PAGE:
Abstract published with permission. The authors have collaborated to produce this article bringing together more than 60years of combined experience of paramedic practice, education and management. All maintain their paramedic registration and have among their goals the advancement and development of knowledge, skills and professionalism to promote an effective contemporary paramedic who continues to meet the care needs of the communities they serve. Practice mentors are pivotal to the success of a modern, fit-for-purpose paramedic curriculum that requires a significant proportion of learning and assessment to take place in the practice setting. This article focuses on the support that is needed for mentors during major professional and organisational change. Change which is aligned to localised multifaceted organisational strategies and change which includes supporting mentors, enabling them to carry out their function professionally, effectively and with confidence. This article discusses experiences of a collaborative, structured approach to mentorship support which is achieved through organisational, educational and professional alliances. It also explores other approaches and suggests a way forward in terms of a national governance framework.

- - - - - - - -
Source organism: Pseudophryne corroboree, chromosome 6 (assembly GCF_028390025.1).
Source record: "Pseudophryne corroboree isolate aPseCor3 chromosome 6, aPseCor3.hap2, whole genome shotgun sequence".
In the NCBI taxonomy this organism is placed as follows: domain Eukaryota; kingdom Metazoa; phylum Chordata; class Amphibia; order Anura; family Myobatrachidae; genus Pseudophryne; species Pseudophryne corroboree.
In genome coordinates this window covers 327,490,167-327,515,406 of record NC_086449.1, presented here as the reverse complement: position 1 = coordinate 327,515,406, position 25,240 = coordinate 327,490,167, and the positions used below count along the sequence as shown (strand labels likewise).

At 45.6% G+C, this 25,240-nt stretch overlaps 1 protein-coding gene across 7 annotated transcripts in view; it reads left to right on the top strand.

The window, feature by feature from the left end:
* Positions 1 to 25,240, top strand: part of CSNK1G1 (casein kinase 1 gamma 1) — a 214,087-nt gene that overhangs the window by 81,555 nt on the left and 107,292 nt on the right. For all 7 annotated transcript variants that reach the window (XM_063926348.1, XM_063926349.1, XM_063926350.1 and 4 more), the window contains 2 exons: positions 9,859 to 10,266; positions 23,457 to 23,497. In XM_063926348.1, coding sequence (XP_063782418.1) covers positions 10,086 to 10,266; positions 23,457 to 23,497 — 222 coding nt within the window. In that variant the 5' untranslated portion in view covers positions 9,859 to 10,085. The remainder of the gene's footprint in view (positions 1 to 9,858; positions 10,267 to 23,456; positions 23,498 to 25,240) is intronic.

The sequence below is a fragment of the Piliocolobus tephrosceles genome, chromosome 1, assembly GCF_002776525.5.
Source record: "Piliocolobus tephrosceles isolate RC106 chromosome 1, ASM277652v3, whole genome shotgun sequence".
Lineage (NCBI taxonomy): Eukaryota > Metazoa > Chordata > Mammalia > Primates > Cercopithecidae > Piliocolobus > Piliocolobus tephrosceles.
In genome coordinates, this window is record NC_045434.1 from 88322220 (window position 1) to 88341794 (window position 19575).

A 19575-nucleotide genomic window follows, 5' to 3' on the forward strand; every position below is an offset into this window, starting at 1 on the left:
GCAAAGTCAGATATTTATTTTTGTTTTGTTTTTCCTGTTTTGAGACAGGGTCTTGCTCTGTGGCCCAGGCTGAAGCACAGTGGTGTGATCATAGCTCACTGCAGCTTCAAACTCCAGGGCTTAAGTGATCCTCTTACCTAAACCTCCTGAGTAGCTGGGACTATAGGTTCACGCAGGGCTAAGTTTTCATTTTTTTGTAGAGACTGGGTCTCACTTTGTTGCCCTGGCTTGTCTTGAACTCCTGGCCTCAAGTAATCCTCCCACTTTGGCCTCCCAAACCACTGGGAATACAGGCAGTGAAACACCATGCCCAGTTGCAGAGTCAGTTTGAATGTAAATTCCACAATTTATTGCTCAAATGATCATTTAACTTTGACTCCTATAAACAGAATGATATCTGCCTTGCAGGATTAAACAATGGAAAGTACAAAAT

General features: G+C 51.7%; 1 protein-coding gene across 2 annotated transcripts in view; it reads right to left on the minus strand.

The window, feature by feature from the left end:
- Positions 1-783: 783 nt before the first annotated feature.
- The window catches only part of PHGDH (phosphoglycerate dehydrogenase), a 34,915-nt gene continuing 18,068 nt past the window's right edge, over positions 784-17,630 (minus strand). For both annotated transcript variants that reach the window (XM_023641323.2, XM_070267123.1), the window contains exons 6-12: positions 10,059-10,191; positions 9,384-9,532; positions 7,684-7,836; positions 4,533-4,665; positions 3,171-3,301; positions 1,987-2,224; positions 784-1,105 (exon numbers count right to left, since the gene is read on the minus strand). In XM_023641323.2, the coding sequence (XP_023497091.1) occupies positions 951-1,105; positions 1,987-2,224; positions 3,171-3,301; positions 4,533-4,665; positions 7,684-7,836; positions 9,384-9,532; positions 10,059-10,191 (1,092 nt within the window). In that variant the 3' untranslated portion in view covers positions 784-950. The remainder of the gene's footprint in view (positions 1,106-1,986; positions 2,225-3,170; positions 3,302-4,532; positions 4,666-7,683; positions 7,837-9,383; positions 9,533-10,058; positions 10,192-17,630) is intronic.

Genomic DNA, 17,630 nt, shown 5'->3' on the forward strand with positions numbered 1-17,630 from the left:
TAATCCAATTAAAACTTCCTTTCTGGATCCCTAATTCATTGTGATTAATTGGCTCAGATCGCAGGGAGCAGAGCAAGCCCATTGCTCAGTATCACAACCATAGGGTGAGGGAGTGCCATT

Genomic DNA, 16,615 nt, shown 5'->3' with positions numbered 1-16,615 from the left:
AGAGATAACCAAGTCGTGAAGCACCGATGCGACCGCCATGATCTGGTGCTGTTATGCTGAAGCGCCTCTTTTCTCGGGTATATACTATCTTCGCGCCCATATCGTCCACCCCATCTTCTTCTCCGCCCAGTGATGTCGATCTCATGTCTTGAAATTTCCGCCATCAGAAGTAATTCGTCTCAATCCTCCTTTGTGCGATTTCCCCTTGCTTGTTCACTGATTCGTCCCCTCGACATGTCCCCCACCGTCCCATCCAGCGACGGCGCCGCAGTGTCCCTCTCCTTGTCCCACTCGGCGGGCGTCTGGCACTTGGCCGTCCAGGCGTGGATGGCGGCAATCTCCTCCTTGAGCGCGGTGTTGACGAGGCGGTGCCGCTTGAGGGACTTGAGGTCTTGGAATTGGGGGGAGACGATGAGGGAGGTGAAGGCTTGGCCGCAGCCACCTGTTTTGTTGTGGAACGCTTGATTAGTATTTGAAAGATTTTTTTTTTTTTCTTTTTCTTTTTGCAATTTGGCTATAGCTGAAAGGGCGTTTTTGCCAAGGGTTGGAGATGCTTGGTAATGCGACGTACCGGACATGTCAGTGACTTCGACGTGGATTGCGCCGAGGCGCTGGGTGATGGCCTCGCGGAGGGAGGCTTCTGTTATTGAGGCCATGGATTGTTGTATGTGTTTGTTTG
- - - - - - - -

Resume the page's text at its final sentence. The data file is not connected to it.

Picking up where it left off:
• Assessment of frailty in Alzheimer’s: a literature review

      Smith, Kirsty; Wallington, Sophie (2019-07)
    • Asthma: an overview of prehospital care

      Scholes, Steven (2008-12)
      Asthma exacerbations are characterized by progressive increase in shortness of breath, decrease in expiratory airflow, productive or non-productive cough, wheezing and feeling of chest tightness. Emergency hospital admissions for asthma are costly and it is estimated 75% are avoidable through effective asthma management and routine care. This article addresses asthma management in prehospital care explaining relevant underlying pathophysiology of asthma exacerbations to provide clinicians with a greater understanding of asthma and its pharmacological and ventilatory management. Abstract published with permission.
    • An atypical presentation of orthostatic hypotension and falls in an older adult

      Thoburn, Steve; Cremin, Steve; Holland, Mark (The College of Paramedics, 2022-03)